And the really, really fun thing is we CAN do something super easy!  All it takes is a sharpie, a pair of scissors and some time to attend a SHOE CUTTING PARTY.

Through a shoe party, participants trace and then cut jeans based on templates that will then be used by the Ugandan shoemakers.  Not only are the children provided with shoes, but local women are provided with a job.


Some of my too-small jeans I took to Allume to donate are now on their way to Uganda to cover some little feet!  It’s like the BEST THING EVER!!

And guess what??

I’m hosting a local shoe cutting party and you’re invited!!




If you’re reading this, you’re invited!  I don’t care how far away you are, whether we know each other and don’t talk much, or we’re BFFs in real life, I’d love to have you here!  Bring as many jeans as you want, a pair of your favorite fabric scissors and $10 donation if you can swing it  (not required—it’s used to pay the shoemakers).

I’m giving you plenty of notice–it will be at my house on Friday, December 6, 6:30-8:30.  I’ll have coffee and snacks and have everything organized so we can make the most of our time.  I’m planning to have my kids there and if you have older kids that can cut, BRING THEM too (or not, if you want a kid-free evening).  

Consider this your official invitation—just let me know in the comments here or in email at amyjbennett AT gmail DOT com if you plan on attending. But, if you’re local and we’re friends on Facebook, you’ll be getting a Facebook event invitation there as well.

If you want to see some past shoe cutting parties in action, head right over here.

If you aren’t local to me or can’t get here that night, host your own shoe cutting party.  Just do it one night with your family or invite your small group or your best friends!  For just $15 you can order a 10 person kit that can be reused over and over.


Alume has given me permission to show photos from the cutting party that happened on Saturday at Allume.  For folks like me, knowing what you’re walking into really helps:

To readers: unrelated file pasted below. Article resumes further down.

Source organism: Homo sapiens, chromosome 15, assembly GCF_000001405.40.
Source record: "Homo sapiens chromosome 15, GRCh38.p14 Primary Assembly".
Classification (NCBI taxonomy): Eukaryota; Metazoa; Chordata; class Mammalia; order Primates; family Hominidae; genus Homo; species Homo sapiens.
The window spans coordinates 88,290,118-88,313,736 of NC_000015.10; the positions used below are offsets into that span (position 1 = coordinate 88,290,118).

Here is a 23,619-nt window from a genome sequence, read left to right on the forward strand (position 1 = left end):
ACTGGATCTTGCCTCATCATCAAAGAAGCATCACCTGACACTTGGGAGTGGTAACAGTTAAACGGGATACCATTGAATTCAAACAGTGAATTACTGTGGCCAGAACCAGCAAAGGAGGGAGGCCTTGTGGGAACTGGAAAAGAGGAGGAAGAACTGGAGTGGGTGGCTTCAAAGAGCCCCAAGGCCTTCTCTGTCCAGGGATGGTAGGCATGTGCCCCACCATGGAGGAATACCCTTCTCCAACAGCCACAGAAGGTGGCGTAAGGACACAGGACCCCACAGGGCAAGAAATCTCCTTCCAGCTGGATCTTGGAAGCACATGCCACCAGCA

Allume October 2013-AllumeCandids 2-0156

 Allume October 2013-AllumeCandids 2-0157

Allume October 2013-AllumeCandids 2-0158

Allume October 2013-AllumeCandids 2-0160   

Allume October 2013-AllumeCandids 2-0165

photos courtesy of Allume/Kim DeLoach Photography

As you can see, it really is as easy as tracing and cutting!  We can do hard things but we can also do super easy things like this!


Ah!!  I’m so excited! I really would like to make a big impact for Sole Hope to show them our support.  Make plans to come out!

Let me know—who’s interested in coming or hosting your own party??



*images courtesy of SoleHope.org

On Neatening and Broken Windows


I recently had a lightbulb moment regarding homemaking I want to tell you about, but first I need to preface it with two truthful, but funny comments from my children.  It should set the tone for the type of homemaker I am regarding neatening, or what Cheryl Mendelson of Home Comforts calls straightening up.


Messy Is the Norm

Last week I was straightening up for our weekly small group we host on Thursdays.  Emma was sitting on the recliner in the living room and says, “Why are you cleaning up so much—our house doesn’t look like that.”

“Are you suggesting I’m being fake by cleaning up?”

She confirmed that indeed, she thought I was being disingenuous by straightening up the house before company came over.  I get what she was getting at, but I’m pretty sure company would rather not trip over her tennis shoes and sit on bags from Walmart.  In any case, I guess the point is it stung that she thought messy was the norm in our home.

Yesterday I was home because of Veteran’s Day and the kids had school.  I spent most of the day straightening up the house, trying to finally catch up on all the catch-all areas that I can never catch-up on. 

Lexi came home from school, walked through the house to set her stuff down, went to the bathroom and what-not and asked if the cleaning lady had come.